Carla Bhem (Emmanuelle Devos) has been working conscientiously as a senior secretary for a property development company for some years, yet she still isn’t respected and rewarded by the male-dominated company. But at 35 with an underwhelming physique and needing a hearing aid in both ears, her options are limited. However, when she is encouraged to get an assistant and recruits Paul (Vincent Cassel), a roguish thief fresh out of jail, she unwittingly embarks on a new course in life. So does he.
 

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She teaches him good manners. He teaches her bad ones.

If you're cynical you can read every relationship as political, about power. Rarely has this been more thoughtfully explored than in Jacques Audiard's latest film Read My Lips.

Carla Behm, Emanuelle Devos, is an oppressed receptionist/dogsbody at a property development company. She's ill-used by her male co-workers, especially by Keller, Pierre Diot. Carla is hearing-impaired. When everything gets too much she thinks her boss is going to fire her but he just wants to get her an assistant. When she goes to the employment office it's almost as if she's at a dating agency. She wants someone with 'nice hands'. She gets Paul Angeli, Vincent Cassel, an ex-crim who knows nothing about outgoing mail.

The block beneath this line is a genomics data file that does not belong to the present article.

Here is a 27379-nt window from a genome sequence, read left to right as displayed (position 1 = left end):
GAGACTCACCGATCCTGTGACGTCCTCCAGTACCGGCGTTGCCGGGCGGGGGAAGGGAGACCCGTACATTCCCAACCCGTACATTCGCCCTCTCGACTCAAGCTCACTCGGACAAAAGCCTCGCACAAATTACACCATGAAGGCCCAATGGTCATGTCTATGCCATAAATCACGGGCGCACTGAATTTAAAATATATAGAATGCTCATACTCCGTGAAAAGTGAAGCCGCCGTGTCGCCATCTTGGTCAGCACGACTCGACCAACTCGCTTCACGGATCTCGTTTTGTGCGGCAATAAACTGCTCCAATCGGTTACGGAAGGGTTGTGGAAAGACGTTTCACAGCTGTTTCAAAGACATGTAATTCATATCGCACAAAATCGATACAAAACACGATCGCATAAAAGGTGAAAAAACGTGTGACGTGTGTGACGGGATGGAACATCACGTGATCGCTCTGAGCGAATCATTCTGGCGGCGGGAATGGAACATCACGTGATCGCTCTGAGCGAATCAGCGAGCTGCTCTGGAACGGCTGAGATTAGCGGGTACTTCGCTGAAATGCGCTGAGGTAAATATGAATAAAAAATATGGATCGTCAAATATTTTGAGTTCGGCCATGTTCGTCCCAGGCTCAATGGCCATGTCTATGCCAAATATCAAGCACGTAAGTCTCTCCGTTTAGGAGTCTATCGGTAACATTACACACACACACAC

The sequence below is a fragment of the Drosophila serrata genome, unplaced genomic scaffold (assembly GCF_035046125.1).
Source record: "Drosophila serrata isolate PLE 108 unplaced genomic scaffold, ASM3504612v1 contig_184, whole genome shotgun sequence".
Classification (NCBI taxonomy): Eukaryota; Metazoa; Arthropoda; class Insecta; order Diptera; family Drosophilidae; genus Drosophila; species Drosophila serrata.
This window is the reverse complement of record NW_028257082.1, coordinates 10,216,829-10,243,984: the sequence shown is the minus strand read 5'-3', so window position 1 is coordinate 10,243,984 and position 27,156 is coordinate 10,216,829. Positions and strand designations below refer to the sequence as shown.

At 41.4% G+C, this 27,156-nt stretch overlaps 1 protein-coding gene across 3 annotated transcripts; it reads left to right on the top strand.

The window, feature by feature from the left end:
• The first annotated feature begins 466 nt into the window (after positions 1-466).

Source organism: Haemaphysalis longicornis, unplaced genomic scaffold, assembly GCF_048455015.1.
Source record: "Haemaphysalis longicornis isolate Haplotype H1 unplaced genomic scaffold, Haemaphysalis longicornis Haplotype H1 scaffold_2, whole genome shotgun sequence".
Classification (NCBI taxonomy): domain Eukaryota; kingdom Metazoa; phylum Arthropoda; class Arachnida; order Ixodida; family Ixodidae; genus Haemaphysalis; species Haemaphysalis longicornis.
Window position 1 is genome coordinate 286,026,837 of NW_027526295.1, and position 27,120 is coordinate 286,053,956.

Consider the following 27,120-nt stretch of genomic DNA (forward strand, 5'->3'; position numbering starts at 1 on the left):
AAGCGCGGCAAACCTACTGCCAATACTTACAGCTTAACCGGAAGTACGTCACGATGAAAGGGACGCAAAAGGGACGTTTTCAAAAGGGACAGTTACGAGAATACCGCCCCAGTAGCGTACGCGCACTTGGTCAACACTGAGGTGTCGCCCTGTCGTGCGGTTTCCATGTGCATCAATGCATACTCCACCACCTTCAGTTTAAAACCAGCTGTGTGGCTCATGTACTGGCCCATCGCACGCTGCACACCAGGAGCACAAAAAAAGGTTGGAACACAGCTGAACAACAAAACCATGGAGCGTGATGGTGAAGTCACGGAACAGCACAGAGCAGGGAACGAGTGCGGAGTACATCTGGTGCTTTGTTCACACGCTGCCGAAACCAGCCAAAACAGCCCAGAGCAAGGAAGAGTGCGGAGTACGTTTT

These two become of use to one another, Carla uses Paul's criminal skills to get revenge on Keller, and Paul, after he's pulled back into his underworld milieu, uses her lip-reading skills to his advantage... And even though he thinks he owes this somewhat dowdy woman sex, she seems to be after something else, despite her daydreams.

This is really a terrifically interesting film. Written by director Jacques Audiard in collaboration with Tonino Benacquista, the film revels in the ambiguities of Carla's character. She's not immediately immensely likeable. And nor is Paul for that matter. The film is really about their mutual empowerment.

After an intriguing set-up Read My Lips becomes more a standard thriller, and a fairly improbable one at that, that is just vaguely disappointing after such a promising beginning. Audiard uses extreme close-ups, hand held which are disconcerting, to say the least. But he's an intelligent filmmaker, his ability to create moods and scenes that are efficiently informative and characters that are complex and tantalising is formidable.